By Cafe Society
By Constanza Saldias
By Lori Midson
By Cafe Society
By Cafe Society
By Lori Midson
By Mark Antonation
By Nathalia Velez
Empty restaurants make me nervous, skittish, worried that everyone knows something I don't. I always get the feeling that I missed the ambulances or the SWAT team by a few minutes -- that some weird action cleared the place out just prior to my arrival. Empty movie theaters affect me the same way. So does coming home to an unexpectedly empty house. I fret about what happened while I wasn't there, what drove everyone else away. And as I pull into the parking lot in front of Cuba Libre, I wonder why the parking lots of the Applebee's and Village Inn across the street are so full and this one is so...not.
I've been here before, and it was even quieter then -- because as it turned out, Cuba Libre had dumped its lunch service without warning, leaving me stranded on the far side of Littleton with a hunger for fried plantains and rum-soaked barbecued ribs and nowhere to go.
So this time, I'd called before making the drive to make sure the restaurant hadn't decided to cancel dinner service as well, and to ask if I needed a reservation and how late the place would be open. The girl on the phone politely told me that a reservation wouldn't be necessary and that she wasn't sure how late Cuba Libre would be serving. She said it depended on whether anyone showed up. It had been slow for the last couple of days, she explained, but they were expecting things to pick up again soon.
12684 W. Indore Place
Littleton, CO 80127
Category: Bars and Clubs
Region: Southwest Denver Suburbs
Shrimp-stuffed calamari: $12
Lobster ceviche: $15< br>Pork chops: $18
Ropa vieja: $15
Stuffed chicken: $18
Now, as Laura and I get out of the car, we do detect some signs of life. Soft light spills out onto the sidewalk, and I can hear muffled accordion music. We step inside, and the space is warm, welcoming, huge -- the kind of size you feel as a falling-away of perspective, skin tingling at the sudden sensation of needing to be much larger just to fill the available area. I won't even guess at its maximum capacity, because Cuba Libre is so big there's no one place you can stand or sit and see the whole space -- unless maybe you're hung on wires from the distant ceiling. There are two floors (three, if you count the I Zen sushi bar in the basement, and I'm not, because out of sight, out of mind), but the first has no ceiling, which creates a mezzanine area on the second floor, a balcony-style arrangement running around the pit of the bar, the open space rising way up to the raw-wood rafters, up to a vaulted ceiling that's painted red and covered with twisty water pipes and HVAC ductwork. The main dining room is carved up into two sections -- booth seating along the walls and table seating around the bar -- and there are staircases and railings, potted plants, pictures hung crooked on the walls, and very cool, very antique-looking fans with woven paddles in place of blades and belt-driven motors to keep them turning. It's custom work, and a very nice touch. Owners Inhui Oh and Russel Evans picked up the shell of this building when it was still only half done, and I cannot imagine what it cost them to finish it, what they paid for the faux-antique fan mechanisms and what kind of premium they must have shelled out to the plumbers who ran the water lines up to that cathedral ceiling to bring the sprinkler system up to code.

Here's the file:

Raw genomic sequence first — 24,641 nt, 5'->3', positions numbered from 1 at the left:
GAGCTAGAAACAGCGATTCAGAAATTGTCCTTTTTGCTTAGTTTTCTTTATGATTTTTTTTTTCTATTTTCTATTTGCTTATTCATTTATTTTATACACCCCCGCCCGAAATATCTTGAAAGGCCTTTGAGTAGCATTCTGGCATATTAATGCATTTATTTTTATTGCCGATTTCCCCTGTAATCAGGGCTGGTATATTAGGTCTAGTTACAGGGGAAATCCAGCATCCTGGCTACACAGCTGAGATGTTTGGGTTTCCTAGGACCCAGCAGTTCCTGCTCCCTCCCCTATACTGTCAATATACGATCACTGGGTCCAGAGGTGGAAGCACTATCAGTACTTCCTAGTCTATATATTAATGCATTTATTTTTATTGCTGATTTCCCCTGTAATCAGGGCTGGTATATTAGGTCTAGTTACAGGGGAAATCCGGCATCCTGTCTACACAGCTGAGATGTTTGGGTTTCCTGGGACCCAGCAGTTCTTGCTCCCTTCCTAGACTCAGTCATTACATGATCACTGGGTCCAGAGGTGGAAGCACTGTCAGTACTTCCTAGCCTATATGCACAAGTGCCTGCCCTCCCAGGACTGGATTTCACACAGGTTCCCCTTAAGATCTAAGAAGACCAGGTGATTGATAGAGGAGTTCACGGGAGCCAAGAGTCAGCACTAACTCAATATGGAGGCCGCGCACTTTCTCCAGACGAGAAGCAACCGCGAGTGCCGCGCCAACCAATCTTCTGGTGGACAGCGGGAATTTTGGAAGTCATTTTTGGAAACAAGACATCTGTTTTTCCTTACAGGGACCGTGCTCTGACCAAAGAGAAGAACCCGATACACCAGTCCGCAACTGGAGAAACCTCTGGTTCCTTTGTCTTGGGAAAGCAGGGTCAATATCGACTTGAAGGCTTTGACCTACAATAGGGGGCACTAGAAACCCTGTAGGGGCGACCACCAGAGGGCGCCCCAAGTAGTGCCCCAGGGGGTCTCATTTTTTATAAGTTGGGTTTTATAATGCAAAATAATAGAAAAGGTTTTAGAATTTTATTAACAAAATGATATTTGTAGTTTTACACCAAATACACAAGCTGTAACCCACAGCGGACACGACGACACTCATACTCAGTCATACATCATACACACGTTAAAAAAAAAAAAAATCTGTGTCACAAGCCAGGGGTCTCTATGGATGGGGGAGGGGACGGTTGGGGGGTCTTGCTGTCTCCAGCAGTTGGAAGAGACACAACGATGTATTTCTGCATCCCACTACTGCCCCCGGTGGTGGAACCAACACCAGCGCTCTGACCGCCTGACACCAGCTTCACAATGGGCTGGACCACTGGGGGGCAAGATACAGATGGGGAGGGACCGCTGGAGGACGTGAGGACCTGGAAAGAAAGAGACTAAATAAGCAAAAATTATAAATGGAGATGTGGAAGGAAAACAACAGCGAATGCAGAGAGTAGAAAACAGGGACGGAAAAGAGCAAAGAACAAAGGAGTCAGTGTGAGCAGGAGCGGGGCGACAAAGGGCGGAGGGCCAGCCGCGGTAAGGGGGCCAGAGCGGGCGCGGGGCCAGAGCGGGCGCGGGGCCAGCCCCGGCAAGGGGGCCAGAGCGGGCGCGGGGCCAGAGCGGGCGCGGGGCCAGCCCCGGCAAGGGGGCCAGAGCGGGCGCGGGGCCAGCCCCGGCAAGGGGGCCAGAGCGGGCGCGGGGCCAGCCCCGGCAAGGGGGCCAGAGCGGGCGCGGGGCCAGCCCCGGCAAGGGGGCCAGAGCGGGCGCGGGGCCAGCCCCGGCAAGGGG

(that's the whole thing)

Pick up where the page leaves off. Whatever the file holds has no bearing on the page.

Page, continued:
It's a shame that only a dozen people are in the house to appreciate all this good work -- and that includes the two hostesses crowding each other at the stand, huddled over a book devoid of reservations and a large stack of hardbound menus, and a bartender craning her neck to read the closed-captioning on the expensive flat-screen TVs hung over the bar.
Big spaces will always be crippled by a lack of bodies. That's just geometry. Or physics. Whatever. In a small place, three seated parties might make a dining room feel cozy, even intimate, to a fourth just entering. But in a big room, three tables make the space feel even emptier than if there were none. And even if Cuba Libre were half full, it would still feel almost empty. Laura and I are seated in a plush, upholstered booth against the wall, with windows looking out across the patio (another dozen-odd tables there) and down the hill at Applebee's. We are given water, menus, wine lists. It's odd that cocktails aren't listed anywhere -- just wines, by the glass and by the bottle -- but our server makes suggestions. We order beer and mojitos, trying to get in the mood, trying to give the bartender something to do. And then we start looking over the menu.
It's a great menu, full and well-rounded. Like the best menus -- the ones written by Pepin and Waters and Waxman and that lot -- it reads like poetry, full of allusion and metaphor and a whole lot of words I don't know. There is evidence of rigorous French training and an understanding of Cuban cuisine both as it exists today and as it could exist if not for the fact that Cuban culinary history pretty much stopped on the island around 1959. It is fusion in the best possible way, fusing Cuban food not with some other cuisine, but with an imagined version of itself, and it is as interesting a board of fare as I have seen in quite a while. It is also expensive -- but at Cuba Libre, we soon learn, you get what you pay for.